Bali Plans New Airport Ahead of Expected Tourism Influx
Indonesia is planning to build a new airport on the resort island of Bali next year to cope with a growing influx of tourists, the state-owned airport operator said Thursday.
Around 13 million tourists passed through Denpasar’s existing Ngurah Rai International Airport in 2011, drawn by Bali’s year-round sunshine and tropical beaches, and numbers are expected to hit 15 million this year.
If current growth in passenger numbers continues, the airport, which opened in 1969, will hit its 20 million passenger capacity around 2014 or 2015, said Miduk Situmorang, spokesman for airport operator Angkasa Pura.
The proposed new airport would have an annual capacity of 40 million passengers and would be of “world-class standard,” he said.
“We are anticipating more tourists to come to Bali,” Situmorang told AFP. He declined to say how much the new facility was expected to cost.
The new airport would be located in the northern coastal district of Buleleng, in a part of the island now covered in rice paddies and farms, but a long way from the popular southern beach resorts in Seminyak and Kuta.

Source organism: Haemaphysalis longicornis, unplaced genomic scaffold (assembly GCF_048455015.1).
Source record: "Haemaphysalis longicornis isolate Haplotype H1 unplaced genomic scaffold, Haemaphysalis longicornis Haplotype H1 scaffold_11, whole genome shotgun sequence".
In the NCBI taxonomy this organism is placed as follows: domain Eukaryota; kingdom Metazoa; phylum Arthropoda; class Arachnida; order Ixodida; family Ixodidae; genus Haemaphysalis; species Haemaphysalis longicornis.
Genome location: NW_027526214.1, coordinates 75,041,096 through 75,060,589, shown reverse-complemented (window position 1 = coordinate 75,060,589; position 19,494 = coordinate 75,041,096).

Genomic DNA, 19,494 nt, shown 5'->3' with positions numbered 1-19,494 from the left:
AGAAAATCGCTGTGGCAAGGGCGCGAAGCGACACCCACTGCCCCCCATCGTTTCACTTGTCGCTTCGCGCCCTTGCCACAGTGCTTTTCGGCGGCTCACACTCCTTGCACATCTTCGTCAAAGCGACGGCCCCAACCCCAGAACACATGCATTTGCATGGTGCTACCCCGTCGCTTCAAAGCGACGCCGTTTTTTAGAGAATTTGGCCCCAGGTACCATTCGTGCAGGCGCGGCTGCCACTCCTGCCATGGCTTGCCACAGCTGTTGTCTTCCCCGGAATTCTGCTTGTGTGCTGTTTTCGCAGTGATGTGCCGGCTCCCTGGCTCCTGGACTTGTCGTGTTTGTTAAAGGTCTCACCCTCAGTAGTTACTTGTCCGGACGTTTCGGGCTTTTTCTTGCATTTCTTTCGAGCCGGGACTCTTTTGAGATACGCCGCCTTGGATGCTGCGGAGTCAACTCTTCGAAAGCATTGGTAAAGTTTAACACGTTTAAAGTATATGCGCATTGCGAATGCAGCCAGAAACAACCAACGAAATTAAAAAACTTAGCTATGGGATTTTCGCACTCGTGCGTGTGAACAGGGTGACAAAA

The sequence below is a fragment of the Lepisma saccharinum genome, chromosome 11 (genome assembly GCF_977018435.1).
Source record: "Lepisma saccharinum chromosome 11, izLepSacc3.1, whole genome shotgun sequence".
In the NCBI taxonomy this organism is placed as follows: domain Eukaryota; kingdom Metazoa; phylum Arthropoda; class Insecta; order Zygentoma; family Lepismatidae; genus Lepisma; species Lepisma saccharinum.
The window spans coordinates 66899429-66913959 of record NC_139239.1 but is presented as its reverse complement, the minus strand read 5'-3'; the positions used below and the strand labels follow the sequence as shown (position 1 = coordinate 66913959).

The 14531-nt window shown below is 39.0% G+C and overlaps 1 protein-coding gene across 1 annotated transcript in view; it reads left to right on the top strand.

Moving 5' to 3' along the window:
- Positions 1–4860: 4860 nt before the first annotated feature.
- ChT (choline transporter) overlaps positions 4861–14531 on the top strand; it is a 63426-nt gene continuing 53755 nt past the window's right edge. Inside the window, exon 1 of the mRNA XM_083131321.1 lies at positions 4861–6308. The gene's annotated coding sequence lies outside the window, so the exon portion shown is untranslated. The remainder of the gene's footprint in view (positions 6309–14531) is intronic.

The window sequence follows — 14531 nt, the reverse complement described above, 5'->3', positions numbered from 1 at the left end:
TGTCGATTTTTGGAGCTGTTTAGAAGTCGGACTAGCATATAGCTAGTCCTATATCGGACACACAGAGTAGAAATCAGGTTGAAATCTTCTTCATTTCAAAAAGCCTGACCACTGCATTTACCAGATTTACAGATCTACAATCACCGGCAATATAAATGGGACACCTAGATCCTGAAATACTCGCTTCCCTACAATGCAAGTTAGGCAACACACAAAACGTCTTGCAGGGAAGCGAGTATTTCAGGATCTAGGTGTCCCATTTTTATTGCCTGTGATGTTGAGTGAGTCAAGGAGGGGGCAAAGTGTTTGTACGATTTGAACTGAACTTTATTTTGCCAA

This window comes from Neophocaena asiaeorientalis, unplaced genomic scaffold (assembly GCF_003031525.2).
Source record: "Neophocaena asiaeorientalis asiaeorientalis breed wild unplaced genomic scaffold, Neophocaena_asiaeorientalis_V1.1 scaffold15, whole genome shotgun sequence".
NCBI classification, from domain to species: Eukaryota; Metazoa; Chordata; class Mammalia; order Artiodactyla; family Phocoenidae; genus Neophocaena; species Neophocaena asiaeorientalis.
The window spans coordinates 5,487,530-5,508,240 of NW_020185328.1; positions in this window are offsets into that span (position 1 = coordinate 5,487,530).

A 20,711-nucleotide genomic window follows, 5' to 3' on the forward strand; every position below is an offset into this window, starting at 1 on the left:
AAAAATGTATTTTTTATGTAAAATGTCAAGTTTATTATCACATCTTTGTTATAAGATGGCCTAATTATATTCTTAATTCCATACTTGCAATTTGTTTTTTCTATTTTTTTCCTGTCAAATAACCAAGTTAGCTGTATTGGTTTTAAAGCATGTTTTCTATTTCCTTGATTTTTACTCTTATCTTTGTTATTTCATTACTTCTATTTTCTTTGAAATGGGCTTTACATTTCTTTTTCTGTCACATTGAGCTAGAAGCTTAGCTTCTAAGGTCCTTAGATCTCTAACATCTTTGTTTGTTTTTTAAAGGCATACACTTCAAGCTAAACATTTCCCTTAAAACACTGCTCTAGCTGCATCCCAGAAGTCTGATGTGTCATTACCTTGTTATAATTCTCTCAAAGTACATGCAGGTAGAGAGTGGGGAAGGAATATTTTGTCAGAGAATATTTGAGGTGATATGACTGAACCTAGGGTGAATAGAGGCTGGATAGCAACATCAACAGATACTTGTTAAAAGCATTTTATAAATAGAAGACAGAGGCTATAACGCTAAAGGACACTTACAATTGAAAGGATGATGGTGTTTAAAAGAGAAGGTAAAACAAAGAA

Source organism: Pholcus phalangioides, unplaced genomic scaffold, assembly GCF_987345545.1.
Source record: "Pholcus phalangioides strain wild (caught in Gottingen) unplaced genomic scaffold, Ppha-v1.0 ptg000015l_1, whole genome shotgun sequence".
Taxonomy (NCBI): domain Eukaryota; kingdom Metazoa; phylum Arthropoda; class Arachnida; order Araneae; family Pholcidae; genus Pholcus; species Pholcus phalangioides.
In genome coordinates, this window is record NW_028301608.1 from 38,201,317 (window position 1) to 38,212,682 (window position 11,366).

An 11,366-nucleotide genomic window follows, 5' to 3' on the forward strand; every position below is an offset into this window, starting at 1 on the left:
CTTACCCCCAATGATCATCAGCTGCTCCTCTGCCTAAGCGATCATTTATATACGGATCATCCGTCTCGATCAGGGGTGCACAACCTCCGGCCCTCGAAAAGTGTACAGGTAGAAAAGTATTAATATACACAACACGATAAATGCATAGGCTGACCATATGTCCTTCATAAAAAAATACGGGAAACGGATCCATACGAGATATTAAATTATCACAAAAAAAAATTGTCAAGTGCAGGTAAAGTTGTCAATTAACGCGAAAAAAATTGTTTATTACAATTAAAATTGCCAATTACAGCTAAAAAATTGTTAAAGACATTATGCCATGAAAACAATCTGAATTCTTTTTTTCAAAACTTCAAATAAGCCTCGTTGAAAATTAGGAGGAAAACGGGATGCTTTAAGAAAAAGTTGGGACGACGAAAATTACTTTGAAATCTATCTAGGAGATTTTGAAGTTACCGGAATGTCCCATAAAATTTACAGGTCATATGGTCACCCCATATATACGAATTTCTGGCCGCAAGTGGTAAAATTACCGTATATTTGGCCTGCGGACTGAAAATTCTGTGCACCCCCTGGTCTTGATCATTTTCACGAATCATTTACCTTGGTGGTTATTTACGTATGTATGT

“Buleleng is known for its diving spots and dolphins. It’s largely an undeveloped farming area so we hope an airport will boost tourism there, as southern Bali is becoming too crowded,” Situmorang said.
Situmorang said the company hoped to begin drawing up plans for the airport later this year and to begin construction in the second half of 2013, although it still needed approval from the transport ministry and the local government.
The mainly Hindu island in the east of the Muslim-majority archipelago is Indonesia’s premier tourist attraction.
However, many have warned that its image of tropical tranquility is under threat due to pollution, traffic jams and over-development.